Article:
Is there an antidote for the Crippling Fear of Inadequacy with which all creatives, contrarians, and sportspeople are familiar? When are qualifications are red flag? If I can write a film review, can I build a rocket?
The importance of qualifications is incredibly overrated in many domains — business, cooking, public speaking, teaching, music, writing, and so on. With writing it’s a special problem; because writing is perhaps the most effective means of doing actual thinking, believing that one needs to be qualified to write in a certain manner or about a certain topic is a surefire way to stamp out any possibility of creativity occurring.
Thinking is a creative act; we put some knowledge together and come up with an idea, theory, hypothesis, and then test it against other knowledge, an expert, or through experiment. The knowledge that we put together can be explicit, such as something we read in a book; or it can be inexplicit, like how I hit the tennis ball without thinking about the angle of the racket, spin on the ball, the weather conditions, and the playing surface. Fear of even approaching a topic because of an absence of qualifications closes the door on both forms of knowledge, and therefore any chance of coming up with an opinion, original idea, or something to contribute to the conversation.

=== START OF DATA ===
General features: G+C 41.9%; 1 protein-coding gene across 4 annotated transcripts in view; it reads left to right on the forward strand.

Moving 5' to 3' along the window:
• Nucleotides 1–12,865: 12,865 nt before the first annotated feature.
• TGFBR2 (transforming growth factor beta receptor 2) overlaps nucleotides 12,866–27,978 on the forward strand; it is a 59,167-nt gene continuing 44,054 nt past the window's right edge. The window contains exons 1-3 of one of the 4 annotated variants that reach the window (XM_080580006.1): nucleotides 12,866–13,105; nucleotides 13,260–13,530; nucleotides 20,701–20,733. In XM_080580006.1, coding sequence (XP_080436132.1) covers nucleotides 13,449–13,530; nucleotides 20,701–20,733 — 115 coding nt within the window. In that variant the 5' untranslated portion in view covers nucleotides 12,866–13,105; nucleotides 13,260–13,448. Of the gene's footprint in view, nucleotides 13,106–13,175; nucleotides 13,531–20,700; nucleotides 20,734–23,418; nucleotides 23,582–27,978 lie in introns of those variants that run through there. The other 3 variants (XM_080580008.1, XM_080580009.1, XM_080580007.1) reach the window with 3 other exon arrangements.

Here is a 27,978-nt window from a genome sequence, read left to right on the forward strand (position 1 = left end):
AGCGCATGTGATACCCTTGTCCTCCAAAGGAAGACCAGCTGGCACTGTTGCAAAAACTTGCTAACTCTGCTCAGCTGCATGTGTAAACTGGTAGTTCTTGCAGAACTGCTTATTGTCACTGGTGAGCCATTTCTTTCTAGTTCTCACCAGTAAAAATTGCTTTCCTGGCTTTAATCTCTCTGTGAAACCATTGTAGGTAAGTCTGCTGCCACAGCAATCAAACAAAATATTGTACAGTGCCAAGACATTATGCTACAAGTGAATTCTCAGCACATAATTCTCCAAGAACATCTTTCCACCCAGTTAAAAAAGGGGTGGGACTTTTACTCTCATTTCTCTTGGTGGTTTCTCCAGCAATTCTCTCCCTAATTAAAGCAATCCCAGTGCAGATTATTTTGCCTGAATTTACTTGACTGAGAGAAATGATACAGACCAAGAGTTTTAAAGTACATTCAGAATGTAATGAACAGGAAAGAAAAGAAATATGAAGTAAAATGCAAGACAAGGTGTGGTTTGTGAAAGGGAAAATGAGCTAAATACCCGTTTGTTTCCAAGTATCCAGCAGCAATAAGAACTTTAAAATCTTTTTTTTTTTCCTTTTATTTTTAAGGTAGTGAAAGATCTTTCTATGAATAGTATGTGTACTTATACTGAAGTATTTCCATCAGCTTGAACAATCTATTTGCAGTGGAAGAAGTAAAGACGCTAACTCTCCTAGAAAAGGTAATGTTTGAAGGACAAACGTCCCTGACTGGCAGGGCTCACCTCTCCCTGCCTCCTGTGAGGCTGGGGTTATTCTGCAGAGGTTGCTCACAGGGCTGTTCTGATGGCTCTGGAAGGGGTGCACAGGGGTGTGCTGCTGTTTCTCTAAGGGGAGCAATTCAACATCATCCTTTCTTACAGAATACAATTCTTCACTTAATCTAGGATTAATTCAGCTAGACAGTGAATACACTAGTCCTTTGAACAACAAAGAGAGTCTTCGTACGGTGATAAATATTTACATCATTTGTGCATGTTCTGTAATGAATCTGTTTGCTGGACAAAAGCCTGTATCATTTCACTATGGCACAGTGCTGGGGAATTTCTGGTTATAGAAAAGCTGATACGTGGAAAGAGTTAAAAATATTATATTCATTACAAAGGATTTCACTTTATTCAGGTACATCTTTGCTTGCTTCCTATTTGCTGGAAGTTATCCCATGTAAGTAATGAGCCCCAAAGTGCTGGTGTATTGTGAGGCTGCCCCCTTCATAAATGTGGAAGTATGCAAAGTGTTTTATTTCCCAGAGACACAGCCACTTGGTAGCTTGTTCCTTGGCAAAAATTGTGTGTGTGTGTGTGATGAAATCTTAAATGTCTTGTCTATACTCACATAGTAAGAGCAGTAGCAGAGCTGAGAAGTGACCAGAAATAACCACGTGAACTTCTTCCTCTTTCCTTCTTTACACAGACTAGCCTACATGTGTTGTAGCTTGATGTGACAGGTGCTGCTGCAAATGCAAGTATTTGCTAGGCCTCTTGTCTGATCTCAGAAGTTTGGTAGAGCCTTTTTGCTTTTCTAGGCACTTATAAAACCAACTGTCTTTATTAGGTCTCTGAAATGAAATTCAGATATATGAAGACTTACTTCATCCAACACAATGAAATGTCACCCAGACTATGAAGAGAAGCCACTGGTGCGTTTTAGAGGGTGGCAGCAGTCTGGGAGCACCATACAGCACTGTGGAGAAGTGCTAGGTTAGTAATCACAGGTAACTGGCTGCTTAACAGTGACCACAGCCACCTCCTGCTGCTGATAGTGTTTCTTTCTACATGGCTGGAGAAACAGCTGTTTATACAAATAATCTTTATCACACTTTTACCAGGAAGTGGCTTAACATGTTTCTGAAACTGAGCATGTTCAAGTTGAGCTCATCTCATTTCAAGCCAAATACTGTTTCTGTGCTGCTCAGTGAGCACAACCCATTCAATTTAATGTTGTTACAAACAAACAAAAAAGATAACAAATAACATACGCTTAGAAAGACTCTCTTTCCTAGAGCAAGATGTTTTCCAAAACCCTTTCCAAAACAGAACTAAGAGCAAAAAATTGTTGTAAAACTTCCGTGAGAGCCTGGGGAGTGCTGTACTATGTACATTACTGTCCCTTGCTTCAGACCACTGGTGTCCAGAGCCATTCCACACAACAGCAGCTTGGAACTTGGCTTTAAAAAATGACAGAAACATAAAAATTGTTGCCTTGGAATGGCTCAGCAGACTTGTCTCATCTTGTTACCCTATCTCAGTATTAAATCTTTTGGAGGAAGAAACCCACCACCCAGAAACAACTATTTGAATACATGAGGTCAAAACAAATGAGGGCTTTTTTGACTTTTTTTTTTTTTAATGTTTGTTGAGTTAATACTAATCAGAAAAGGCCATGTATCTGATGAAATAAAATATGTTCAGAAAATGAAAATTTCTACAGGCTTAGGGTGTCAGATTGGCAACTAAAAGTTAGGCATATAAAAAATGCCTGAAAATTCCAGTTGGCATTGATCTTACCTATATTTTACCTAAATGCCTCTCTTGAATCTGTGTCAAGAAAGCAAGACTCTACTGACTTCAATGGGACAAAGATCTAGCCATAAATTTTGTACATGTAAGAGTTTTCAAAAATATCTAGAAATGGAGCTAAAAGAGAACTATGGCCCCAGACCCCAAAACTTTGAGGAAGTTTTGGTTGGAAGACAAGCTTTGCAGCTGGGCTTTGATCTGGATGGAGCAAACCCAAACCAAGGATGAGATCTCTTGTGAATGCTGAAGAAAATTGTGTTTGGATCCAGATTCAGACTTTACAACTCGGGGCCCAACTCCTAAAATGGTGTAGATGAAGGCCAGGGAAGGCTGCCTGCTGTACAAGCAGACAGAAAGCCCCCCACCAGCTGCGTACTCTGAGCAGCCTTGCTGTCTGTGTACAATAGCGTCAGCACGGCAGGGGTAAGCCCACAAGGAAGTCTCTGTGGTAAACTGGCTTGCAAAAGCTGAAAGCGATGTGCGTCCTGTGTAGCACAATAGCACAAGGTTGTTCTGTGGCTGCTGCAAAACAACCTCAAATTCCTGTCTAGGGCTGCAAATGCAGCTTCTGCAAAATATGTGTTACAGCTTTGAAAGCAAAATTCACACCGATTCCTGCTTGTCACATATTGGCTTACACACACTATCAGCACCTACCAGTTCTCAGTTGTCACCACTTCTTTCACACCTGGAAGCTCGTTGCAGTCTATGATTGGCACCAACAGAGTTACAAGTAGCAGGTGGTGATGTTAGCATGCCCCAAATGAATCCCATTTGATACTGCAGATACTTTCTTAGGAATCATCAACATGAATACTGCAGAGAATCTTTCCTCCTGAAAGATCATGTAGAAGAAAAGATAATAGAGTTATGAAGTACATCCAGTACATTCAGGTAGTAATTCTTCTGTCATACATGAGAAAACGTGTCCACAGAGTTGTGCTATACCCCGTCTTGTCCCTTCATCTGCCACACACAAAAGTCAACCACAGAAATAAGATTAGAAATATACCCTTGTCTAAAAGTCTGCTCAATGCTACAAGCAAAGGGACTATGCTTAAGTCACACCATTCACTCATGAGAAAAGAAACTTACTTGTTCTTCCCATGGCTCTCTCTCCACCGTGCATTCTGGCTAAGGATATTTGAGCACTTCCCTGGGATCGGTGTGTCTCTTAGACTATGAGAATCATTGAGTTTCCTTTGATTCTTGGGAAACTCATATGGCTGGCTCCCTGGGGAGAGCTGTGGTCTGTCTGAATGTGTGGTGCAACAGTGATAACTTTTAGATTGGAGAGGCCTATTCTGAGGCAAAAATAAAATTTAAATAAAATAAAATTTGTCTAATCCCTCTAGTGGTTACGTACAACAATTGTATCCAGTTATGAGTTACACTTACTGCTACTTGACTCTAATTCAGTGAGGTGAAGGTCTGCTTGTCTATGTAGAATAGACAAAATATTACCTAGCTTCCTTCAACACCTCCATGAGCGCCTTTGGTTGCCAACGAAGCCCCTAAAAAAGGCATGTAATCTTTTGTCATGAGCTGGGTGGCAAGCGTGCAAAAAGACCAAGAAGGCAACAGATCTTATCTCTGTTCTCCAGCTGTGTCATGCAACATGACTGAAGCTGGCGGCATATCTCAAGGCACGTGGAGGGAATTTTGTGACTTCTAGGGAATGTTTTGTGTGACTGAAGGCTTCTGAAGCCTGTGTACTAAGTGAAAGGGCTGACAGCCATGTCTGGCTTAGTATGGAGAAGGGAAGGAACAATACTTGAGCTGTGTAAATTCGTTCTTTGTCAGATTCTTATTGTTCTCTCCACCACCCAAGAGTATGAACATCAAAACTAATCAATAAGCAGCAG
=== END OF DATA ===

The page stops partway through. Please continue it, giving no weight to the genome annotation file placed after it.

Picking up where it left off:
Advancement in any field is the product of new knowledge, and the creation of new knowledge fundamentally relies on a tradition of criticism. Sure, the criticism from experts and experienced persons bears more weight than that of the newbie, but outsiders offer something different. And let’s not forget that Einstein was somewhat of a wacky outsider.
If everybody ‘stayed in their lane’ as advised by their school teachers and parents and blog commenters, innovation would finally come to a grinding halt. When it comes to the white space of the time, there can be no qualifications; if there exists qualifications for dabbling with the unknown, we’re not talking about the unknown. The novelist knows that he can’t produce at a rate any more rapid than by writing; he is creating the story as he writes it, not putting together a thousand pre-compiled notes. Leonardo da Vinci used layering and sfumato because it allowed him to create and paint. He didn’t have a complete snapshot of the end-product and then go to work; he had an idea and treaded lightly and consistently until it come alive. Great artists know that they don’t know what they’re creating until it’s creating. Creativity is a dance with the unknown — a useful image to highlight the distinction between the humanities and the sciences. The act of writing a novel is a very different ball game to building a skyscraper.